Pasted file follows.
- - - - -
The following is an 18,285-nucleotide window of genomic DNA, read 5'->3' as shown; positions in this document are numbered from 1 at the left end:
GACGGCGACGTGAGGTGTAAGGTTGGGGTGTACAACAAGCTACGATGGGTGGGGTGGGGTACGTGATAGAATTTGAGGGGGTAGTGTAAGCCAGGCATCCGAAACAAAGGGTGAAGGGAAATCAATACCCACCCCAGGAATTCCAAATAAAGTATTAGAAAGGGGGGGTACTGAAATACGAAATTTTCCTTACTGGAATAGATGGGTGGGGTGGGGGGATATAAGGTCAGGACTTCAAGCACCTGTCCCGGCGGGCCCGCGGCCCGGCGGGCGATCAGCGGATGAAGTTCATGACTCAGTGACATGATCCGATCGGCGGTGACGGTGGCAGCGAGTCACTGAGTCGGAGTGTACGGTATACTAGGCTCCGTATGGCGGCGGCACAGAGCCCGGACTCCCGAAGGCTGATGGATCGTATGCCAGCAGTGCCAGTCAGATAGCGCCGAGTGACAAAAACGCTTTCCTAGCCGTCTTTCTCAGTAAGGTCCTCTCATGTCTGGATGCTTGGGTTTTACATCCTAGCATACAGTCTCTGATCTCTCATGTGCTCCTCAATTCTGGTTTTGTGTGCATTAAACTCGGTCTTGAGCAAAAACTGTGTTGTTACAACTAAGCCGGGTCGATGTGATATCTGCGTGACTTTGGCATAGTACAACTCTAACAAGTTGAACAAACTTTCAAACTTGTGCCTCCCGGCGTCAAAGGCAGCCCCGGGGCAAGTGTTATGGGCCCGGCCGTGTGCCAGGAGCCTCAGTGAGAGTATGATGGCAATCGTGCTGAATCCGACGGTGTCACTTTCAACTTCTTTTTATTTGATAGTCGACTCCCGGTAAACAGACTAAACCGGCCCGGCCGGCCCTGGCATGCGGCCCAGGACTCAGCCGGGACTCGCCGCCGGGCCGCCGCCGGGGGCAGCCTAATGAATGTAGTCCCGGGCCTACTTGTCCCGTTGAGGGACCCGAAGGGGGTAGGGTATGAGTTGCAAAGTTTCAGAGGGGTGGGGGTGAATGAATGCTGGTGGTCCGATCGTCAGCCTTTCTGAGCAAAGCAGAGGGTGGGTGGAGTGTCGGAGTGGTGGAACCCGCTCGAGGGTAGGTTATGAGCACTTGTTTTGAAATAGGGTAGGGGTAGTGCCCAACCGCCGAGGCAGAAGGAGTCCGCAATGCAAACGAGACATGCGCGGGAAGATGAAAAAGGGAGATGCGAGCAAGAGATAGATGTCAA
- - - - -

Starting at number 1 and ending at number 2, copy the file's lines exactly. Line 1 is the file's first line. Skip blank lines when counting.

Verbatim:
The following is an 18,285-nucleotide window of genomic DNA, read 5'->3' as shown; positions in this document are numbered from 1 at the left end:
GACGGCGACGTGAGGTGTAAGGTTGGGGTGTACAACAAGCTACGATGGGTGGGGTGGGGTACGTGATAGAATTTGAGGGGGTAGTGTAAGCCAGGCATCCGAAACAAAGGGTGAAGGGAAATCAATACCCACCCCAGGAATTCCAAATAAAGTATTAGAAAGGGGGGGTACTGAAATACGAAATTTTCCTTACTGGAATAGATGGGTGGGGTGGGGGGATATAAGGTCAGGACTTCAAGCACCTGTCCCGGCGGGCCCGCGGCCCGGCGGGCGATCAGCGGATGAAGTTCATGACTCAGTGACATGATCCGATCGGCGGTGACGGTGGCAGCGAGTCACTGAGTCGGAGTGTACGGTATACTAGGCTCCGTATGGCGGCGGCACAGAGCCCGGACTCCCGAAGGCTGATGGATCGTATGCCAGCAGTGCCAGTCAGATAGCGCCGAGTGACAAAAACGCTTTCCTAGCCGTCTTTCTCAGTAAGGTCCTCTCATGTCTGGATGCTTGGGTTTTACATCCTAGCATACAGTCTCTGATCTCTCATGTGCTCCTCAATTCTGGTTTTGTGTGCATTAAACTCGGTCTTGAGCAAAAACTGTGTTGTTACAACTAAGCCGGGTCGATGTGATATCTGCGTGACTTTGGCATAGTACAACTCTAACAAGTTGAACAAACTTTCAAACTTGTGCCTCCCGGCGTCAAAGGCAGCCCCGGGGCAAGTGTTATGGGCCCGGCCGTGTGCCAGGAGCCTCAGTGAGAGTATGATGGCAATCGTGCTGAATCCGACGGTGTCACTTTCAACTTCTTTTTATTTGATAGTCGACTCCCGGTAAACAGACTAAACCGGCCCGGCCGGCCCTGGCATGCGGCCCAGGACTCAGCCGGGACTCGCCGCCGGGCCGCCGCCGGGGGCAGCCTAATGAATGTAGTCCCGGGCCTACTTGTCCCGTTGAGGGACCCGAAGGGGGTAGGGTATGAGTTGCAAAGTTTCAGAGGGGTGGGGGTGAATGAATGCTGGTGGTCCGATCGTCAGCCTTTCTGAGCAAAGCAGAGGGTGGGTGGAGTGTCGGAGTGGTGGAACCCGCTCGAGGGTAGGTTATGAGCACTTGTTTTGAAATAGGGTAGGGGTAGTGCCCAACCGCCGAGGCAGAAGGAGTCCGCAATGCAAACGAGACATGCGCGGGAAGATGAAAAAGGGAGATGCGAGCAAGAGATAGATGTCAA